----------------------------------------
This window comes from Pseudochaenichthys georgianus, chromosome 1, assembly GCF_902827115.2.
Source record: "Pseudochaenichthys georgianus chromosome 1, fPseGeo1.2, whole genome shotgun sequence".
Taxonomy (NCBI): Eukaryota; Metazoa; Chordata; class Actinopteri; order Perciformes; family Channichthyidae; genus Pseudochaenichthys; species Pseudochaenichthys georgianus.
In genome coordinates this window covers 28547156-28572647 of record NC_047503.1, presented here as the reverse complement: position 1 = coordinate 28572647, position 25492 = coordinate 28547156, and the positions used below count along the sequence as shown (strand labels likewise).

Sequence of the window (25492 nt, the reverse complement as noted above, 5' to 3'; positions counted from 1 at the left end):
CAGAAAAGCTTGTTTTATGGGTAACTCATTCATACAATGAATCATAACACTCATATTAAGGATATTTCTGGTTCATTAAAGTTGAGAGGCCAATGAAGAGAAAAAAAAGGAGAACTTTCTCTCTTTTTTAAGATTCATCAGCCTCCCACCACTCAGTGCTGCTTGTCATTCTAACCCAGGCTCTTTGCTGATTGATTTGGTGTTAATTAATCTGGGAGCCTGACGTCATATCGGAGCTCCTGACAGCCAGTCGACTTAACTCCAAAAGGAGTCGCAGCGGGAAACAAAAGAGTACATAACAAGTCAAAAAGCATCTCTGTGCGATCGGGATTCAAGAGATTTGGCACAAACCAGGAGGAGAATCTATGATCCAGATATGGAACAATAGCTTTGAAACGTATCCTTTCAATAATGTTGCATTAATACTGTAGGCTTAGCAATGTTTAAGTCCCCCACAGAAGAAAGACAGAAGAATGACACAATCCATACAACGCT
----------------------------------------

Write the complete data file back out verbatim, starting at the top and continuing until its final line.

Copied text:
This window comes from Pseudochaenichthys georgianus, chromosome 1, assembly GCF_902827115.2.
Source record: "Pseudochaenichthys georgianus chromosome 1, fPseGeo1.2, whole genome shotgun sequence".
Taxonomy (NCBI): Eukaryota; Metazoa; Chordata; class Actinopteri; order Perciformes; family Channichthyidae; genus Pseudochaenichthys; species Pseudochaenichthys georgianus.
In genome coordinates this window covers 28547156-28572647 of record NC_047503.1, presented here as the reverse complement: position 1 = coordinate 28572647, position 25492 = coordinate 28547156, and the positions used below count along the sequence as shown (strand labels likewise).

Sequence of the window (25492 nt, the reverse complement as noted above, 5' to 3'; positions counted from 1 at the left end):
CAGAAAAGCTTGTTTTATGGGTAACTCATTCATACAATGAATCATAACACTCATATTAAGGATATTTCTGGTTCATTAAAGTTGAGAGGCCAATGAAGAGAAAAAAAAGGAGAACTTTCTCTCTTTTTTAAGATTCATCAGCCTCCCACCACTCAGTGCTGCTTGTCATTCTAACCCAGGCTCTTTGCTGATTGATTTGGTGTTAATTAATCTGGGAGCCTGACGTCATATCGGAGCTCCTGACAGCCAGTCGACTTAACTCCAAAAGGAGTCGCAGCGGGAAACAAAAGAGTACATAACAAGTCAAAAAGCATCTCTGTGCGATCGGGATTCAAGAGATTTGGCACAAACCAGGAGGAGAATCTATGATCCAGATATGGAACAATAGCTTTGAAACGTATCCTTTCAATAATGTTGCATTAATACTGTAGGCTTAGCAATGTTTAAGTCCCCCACAGAAGAAAGACAGAAGAATGACACAATCCATACAACGCT